“We reported these facts to head office and closed out the project with no incidents.”



Future Directions for FASV

―Finally, please tell us about the current state of FASV and the Plant’s strategy going forward.

“After [the launch of FASV], orders received for wire harnesses climbed higher still. In 2011 we expanded the Plant, doubling the area of the production zone, from 10,000sqm to 20,000sqm. We also added production lines, doubling production capacity at FASV.”“Also, when the Furukawa AS Group later established FALP (Furukawa Automotive Systems Lima Philippines, Inc), the expertise gained during the FASV project was applied at FALP.Of course, FASV doesn’t just rely on transfer of expertise. The Plant is constantly honing and improving its own operations. Through untiring efforts to increase productivity, we reduced the number of employees required at peak output from 8,000 to 4,200—even with an increase in production capacity.”

Currently the manufacture of wire harnesses for delivery to Japan is mainly carried out at FAPV and FASV in Vietnam and at FALP in the Philippines. However, FASV is the plant that enjoys top-class positioning in terms of the five indices of Safety, Quality, Delivery, Cost and Motivation.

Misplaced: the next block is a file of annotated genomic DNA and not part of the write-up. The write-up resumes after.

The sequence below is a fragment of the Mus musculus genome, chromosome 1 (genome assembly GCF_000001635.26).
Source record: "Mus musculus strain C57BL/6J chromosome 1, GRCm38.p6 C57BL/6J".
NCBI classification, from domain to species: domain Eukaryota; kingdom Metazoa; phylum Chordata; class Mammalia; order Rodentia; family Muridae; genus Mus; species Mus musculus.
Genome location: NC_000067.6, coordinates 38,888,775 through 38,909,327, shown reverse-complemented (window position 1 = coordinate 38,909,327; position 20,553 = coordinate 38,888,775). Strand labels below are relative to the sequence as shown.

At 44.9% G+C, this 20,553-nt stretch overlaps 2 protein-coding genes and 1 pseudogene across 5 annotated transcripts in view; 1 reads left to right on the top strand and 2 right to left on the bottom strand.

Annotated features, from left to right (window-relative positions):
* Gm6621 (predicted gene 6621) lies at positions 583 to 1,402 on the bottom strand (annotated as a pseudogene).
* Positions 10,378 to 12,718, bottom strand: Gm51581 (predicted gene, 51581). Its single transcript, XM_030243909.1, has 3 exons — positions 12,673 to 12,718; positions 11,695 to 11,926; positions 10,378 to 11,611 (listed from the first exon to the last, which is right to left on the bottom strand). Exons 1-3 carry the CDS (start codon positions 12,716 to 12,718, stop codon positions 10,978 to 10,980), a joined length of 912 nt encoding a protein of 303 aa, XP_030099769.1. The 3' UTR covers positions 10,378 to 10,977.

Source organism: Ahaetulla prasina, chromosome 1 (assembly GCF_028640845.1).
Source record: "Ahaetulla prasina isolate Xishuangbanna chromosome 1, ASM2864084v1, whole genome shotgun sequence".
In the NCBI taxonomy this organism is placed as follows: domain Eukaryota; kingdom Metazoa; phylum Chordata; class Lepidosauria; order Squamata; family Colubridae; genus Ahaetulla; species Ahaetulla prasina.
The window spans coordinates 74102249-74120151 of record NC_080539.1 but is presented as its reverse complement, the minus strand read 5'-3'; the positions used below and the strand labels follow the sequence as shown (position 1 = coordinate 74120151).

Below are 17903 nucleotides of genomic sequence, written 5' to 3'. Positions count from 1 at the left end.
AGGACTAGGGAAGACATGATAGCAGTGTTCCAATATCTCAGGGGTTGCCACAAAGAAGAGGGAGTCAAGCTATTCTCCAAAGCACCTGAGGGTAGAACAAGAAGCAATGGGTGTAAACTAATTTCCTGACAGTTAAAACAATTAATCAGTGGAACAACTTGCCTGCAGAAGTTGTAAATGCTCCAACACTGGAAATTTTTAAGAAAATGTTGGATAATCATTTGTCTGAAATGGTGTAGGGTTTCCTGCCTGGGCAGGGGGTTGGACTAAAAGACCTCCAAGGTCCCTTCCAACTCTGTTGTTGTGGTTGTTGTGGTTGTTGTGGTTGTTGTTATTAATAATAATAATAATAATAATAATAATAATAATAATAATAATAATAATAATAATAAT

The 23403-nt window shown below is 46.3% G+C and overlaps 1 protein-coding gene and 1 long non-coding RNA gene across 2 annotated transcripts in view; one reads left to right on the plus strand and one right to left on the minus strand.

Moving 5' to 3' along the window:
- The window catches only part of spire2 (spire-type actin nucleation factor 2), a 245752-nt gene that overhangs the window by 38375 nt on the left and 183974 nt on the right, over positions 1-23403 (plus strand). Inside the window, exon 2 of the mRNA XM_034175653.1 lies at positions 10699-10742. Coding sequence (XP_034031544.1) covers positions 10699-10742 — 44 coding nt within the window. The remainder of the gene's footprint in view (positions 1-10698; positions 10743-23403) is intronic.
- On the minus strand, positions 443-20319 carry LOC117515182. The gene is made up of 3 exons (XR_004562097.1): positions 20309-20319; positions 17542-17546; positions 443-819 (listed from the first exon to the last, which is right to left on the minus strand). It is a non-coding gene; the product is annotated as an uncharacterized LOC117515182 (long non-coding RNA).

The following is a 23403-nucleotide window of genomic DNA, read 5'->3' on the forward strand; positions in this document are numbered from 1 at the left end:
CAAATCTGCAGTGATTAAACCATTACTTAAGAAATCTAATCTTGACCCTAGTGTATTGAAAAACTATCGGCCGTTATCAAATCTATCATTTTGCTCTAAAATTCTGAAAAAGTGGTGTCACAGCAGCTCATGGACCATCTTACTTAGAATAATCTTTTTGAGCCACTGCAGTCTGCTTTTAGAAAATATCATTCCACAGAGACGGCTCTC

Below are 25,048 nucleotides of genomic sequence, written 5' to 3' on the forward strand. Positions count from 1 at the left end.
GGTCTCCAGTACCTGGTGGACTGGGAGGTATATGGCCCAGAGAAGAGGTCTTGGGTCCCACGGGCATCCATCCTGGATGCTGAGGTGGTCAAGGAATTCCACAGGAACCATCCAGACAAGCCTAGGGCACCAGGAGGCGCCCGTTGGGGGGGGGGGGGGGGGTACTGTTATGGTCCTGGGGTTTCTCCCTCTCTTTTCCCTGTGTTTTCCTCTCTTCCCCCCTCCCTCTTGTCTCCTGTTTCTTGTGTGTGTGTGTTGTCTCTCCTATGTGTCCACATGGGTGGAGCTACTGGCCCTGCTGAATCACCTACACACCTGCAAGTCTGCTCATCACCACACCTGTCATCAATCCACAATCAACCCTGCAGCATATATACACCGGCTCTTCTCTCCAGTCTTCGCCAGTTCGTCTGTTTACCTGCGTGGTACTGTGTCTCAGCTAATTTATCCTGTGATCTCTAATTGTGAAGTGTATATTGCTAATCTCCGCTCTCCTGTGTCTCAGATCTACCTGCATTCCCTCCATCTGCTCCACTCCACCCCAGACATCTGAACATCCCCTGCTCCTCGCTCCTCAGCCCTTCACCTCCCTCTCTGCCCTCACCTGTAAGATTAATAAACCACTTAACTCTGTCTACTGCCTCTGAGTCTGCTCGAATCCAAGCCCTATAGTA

“Going forward we see further increases in the wire harness production volume in the medium-term plan. In the near future, when Furukawa AS requires increases in production capacity, we will pass our expertise onward, so [the Furukawa AS Group] can get even better at making products that satisfy customers.”


At the end

Established in Vietnam to provide a more efficient production site for wire harnesses, FASV has taken root as one of the greatest achievements of the Furukawa AS Group.
The determination and tenacious drive of the people at FASV to become the world’s No. 1 wire harness plant, while passing on its expertise and putting it to use in the rest of the Furukawa AS Group, was palpable in this interview.

We will continue to update these interviews on an occasional basis.
Be sure to look forward to the next Furukawa AS Project Story.